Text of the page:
A few moments later, after the man had passed, AOC said she was prompted out of hiding and was met by an irate Capitol police officer, who instructed her to head to another building. She would wind up in the office of Congresswoman Katie Porter, a Democrat from California, where she would remain in hiding for the next few hours.

Talking it out with colleagues

Still in her workwear and high heels, AOC said, she asked Porter if her staff had left any gym clothes to change to in case she needed to escape from the Capitol invaders; the office building has a gym used by Members of Congress and staffers. 

Meanwhile, AOC’s staff members worked to barricade the door to Porter’s office to prevent intruders from storming through. It reminded the Congresswoman of the many lockdown drills today’s school students and teachers endure to protect themselves from active shooters.

AOC also recalled tearing open the doors throughout Porter’s office looking for places to hide if needed.

Porter recalled the encounter during an interview with MSNBC’s Lawrence O’Donnell on Monday night, after AOC’s Instagram broadcast. The California Congresswoman said she tried to calm her frantic colleague in that desperate moment.

“I said, ‘Well don’t worry, I’m a mom, I’m calm, I’ve got everything we need. We could live for like a month in this office.’ And she said, ‘I just hope I get to be a Mom, I hope I don’t die today,” Porter said.

Porter also said that AOC told her she regretted wearing heels to work that day, which prompted them to look for sneakers for her to wear. 

“We went and we found a pair of sneakers for her to wear from one of my staffers, so that she could run if she needed to literally run for her life,” Porter added.

AOC and Porter remained in the office for hours until the Capitol was deemed secure. Later, Ocasio-Cortez had dinner with Massachusetts Congresswoman Ayanna Pressley, who AOC said encouraged her to speak out about her experiences during the coup attempt rather than keep it hidden.

Window for an apology

Hours after the Capitol attack, Congress pressed on with its Constitutional duties and formally certified Biden’s electoral victory over Trump. Despite the day’s events, Trump-supporting Republicans pressed on with objecting to the electoral votes of certain swing states where Trump and his acolytes had made their baseless voting fraud claims.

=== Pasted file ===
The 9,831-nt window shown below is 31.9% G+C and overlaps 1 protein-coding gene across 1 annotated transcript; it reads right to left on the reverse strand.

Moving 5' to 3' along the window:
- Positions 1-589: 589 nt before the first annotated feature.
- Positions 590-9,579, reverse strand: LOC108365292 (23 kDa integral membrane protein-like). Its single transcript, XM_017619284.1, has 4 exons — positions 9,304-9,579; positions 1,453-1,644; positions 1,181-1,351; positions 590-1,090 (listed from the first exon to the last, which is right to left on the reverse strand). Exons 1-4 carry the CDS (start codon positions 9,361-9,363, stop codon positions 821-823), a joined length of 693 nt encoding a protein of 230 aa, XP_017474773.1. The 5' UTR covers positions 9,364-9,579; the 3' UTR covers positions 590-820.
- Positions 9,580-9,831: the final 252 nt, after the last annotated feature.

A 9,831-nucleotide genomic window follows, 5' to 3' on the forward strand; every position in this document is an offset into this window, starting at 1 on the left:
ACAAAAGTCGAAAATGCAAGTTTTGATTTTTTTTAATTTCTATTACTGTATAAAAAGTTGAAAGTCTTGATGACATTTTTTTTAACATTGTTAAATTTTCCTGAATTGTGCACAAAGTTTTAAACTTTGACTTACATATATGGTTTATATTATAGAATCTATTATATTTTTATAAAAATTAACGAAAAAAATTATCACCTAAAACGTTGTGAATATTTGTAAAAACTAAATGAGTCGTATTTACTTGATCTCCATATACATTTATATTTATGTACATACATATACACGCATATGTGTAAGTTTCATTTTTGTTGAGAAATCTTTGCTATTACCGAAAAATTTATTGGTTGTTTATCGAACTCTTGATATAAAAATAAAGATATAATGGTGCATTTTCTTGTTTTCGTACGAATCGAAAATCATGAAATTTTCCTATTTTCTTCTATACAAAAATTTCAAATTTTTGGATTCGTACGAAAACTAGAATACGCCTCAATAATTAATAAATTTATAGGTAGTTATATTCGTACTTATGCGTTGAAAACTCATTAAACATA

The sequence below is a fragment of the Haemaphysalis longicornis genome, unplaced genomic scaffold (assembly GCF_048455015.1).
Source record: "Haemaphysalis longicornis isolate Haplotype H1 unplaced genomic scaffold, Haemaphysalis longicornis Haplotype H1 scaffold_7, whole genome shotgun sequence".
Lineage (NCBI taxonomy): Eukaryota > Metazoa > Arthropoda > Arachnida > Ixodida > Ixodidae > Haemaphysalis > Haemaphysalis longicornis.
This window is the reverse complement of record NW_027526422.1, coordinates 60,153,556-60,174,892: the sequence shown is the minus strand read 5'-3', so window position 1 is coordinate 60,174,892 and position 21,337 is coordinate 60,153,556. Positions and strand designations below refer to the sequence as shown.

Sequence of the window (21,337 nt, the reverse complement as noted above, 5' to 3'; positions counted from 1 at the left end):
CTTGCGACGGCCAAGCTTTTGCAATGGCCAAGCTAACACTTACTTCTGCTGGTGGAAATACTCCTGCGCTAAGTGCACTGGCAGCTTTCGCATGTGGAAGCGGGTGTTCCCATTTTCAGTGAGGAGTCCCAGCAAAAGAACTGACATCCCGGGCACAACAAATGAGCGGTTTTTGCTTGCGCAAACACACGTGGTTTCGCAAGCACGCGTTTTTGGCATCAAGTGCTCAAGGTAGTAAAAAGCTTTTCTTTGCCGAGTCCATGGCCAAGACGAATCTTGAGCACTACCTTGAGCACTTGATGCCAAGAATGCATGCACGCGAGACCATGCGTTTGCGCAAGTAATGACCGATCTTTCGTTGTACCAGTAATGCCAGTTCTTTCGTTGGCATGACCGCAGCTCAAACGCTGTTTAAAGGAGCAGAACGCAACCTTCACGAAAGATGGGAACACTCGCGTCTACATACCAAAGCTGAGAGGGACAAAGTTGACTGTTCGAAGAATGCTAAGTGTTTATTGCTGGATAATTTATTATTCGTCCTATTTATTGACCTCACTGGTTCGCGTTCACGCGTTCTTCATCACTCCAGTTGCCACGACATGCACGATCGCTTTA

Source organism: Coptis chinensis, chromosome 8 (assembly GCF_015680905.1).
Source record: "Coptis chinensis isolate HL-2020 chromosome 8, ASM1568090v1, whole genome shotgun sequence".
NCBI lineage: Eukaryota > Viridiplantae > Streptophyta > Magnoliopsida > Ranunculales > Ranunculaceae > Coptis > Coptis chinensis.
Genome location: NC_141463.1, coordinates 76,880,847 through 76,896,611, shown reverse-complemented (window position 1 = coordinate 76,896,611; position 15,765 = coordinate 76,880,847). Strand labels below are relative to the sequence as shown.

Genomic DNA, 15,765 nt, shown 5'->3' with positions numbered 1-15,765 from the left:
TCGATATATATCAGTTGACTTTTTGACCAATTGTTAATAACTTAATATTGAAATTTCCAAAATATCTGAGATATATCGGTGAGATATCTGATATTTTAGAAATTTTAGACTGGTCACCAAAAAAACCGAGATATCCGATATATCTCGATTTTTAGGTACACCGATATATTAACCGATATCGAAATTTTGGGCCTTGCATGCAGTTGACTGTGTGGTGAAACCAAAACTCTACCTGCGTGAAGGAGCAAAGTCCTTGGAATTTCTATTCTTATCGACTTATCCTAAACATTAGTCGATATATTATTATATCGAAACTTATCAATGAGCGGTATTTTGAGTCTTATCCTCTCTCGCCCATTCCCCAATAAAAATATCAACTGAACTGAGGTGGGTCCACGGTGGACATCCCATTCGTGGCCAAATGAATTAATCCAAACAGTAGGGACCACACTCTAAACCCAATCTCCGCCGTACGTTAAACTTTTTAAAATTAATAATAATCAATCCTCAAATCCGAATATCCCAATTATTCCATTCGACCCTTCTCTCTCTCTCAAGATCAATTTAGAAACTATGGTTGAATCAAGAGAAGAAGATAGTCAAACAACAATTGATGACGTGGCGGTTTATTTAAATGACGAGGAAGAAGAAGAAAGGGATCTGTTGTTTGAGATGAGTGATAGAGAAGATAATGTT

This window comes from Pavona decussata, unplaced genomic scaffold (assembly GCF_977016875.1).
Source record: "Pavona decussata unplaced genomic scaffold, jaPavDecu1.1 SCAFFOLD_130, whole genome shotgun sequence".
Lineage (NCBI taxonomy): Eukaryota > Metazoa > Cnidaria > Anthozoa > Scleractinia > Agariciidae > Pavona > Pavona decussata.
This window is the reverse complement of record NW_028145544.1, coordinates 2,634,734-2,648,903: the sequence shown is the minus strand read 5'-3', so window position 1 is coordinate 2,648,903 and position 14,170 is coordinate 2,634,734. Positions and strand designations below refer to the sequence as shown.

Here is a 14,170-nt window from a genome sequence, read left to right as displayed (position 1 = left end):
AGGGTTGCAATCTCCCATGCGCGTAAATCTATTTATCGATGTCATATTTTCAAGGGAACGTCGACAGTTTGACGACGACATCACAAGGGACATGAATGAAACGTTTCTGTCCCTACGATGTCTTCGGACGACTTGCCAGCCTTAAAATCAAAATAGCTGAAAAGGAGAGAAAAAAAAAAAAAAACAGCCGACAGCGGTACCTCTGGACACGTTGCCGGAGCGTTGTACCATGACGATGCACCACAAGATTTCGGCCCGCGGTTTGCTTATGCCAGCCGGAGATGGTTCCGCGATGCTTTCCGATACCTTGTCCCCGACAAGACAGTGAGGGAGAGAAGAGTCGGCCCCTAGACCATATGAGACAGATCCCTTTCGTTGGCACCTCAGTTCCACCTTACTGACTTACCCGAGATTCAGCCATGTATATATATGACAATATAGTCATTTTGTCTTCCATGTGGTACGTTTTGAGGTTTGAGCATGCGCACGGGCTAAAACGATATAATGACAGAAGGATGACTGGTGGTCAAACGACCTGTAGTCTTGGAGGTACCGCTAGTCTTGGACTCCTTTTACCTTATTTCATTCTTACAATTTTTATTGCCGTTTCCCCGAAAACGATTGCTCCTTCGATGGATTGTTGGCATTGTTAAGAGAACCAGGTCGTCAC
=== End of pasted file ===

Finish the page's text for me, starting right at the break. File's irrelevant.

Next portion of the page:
Ocasio-Cortez was aghast that the lawmakers had not realized their own roles in provoking the Capitol coup by objecting to the electoral votes and giving credence to Trump’s allegations. 

In the weeks since, AOC said she “felt it was important to give a window” for those with roles in instigating the insurrection a chance to admit wrongdoing. 

“But no. They’ve had almost a month, and they haven’t” so much as apologized for the unrest, the Congresswoman said. “They have double down and they said, ‘I did the right thing, and if I could go back I would do it all over again.'”

“Not even a “I didn’t know that me doing this would result or contribute to this violence, and if I had known, I wouldn’t do it, and I’m sorry,” she added. “If I heard that the last three weeks, my response would be far different.”

Fearful of the future

AOC dismissed the opposition that Cruz, Hawley and other Republicans have expressed toward the post-presidential impeachment of Trump and punitive actions to hold others accountable for the riot. If Trump and other inciters are not held to account, she believes they will strike again in the future.

“That tells me that these people remain a present danger because what that tells me is that then given another window of political opportunism for themselves, even if they know it means it will endanger their colleagues, they will do it again,” Ocasio-Cortez said. “That’s the real reason I think Hawley and Cruz should resign, along with many others, because they will do it again.”

Ocasio-Cortez said the actions aren’t a matter of extracting political revenge, but rather safeguarding democracy.

“It’s about creating safety, and we are not safe with people who hold positions of power who are willing to endanger the lives of others if they think it will score them a political point,” she added.